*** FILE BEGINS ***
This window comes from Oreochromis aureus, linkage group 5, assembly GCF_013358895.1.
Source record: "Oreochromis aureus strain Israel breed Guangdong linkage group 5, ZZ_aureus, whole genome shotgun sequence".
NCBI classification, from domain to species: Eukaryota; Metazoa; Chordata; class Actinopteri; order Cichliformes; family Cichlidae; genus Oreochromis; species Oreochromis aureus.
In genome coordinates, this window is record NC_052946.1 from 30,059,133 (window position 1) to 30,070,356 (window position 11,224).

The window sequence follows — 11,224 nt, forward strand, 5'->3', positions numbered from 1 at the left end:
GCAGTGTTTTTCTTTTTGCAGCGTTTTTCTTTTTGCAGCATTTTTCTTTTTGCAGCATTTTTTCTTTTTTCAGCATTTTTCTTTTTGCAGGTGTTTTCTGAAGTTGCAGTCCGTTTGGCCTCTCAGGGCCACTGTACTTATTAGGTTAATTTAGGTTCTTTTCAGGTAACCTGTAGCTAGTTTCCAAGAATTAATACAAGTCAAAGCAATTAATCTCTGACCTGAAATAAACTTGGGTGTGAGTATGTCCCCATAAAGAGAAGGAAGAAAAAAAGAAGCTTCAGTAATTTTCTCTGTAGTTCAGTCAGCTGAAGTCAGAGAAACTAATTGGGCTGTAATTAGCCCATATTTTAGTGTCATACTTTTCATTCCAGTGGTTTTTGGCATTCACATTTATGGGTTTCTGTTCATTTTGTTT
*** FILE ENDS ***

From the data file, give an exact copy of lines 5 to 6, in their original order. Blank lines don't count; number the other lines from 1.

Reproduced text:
The window sequence follows — 11,224 nt, forward strand, 5'->3', positions numbered from 1 at the left end:
GCAGTGTTTTTCTTTTTGCAGCGTTTTTCTTTTTGCAGCATTTTTCTTTTTGCAGCATTTTTTCTTTTTTCAGCATTTTTCTTTTTGCAGGTGTTTTCTGAAGTTGCAGTCCGTTTGGCCTCTCAGGGCCACTGTACTTATTAGGTTAATTTAGGTTCTTTTCAGGTAACCTGTAGCTAGTTTCCAAGAATTAATACAAGTCAAAGCAATTAATCTCTGACCTGAAATAAACTTGGGTGTGAGTATGTCCCCATAAAGAGAAGGAAGAAAAAAAGAAGCTTCAGTAATTTTCTCTGTAGTTCAGTCAGCTGAAGTCAGAGAAACTAATTGGGCTGTAATTAGCCCATATTTTAGTGTCATACTTTTCATTCCAGTGGTTTTTGGCATTCACATTTATGGGTTTCTGTTCATTTTGTTT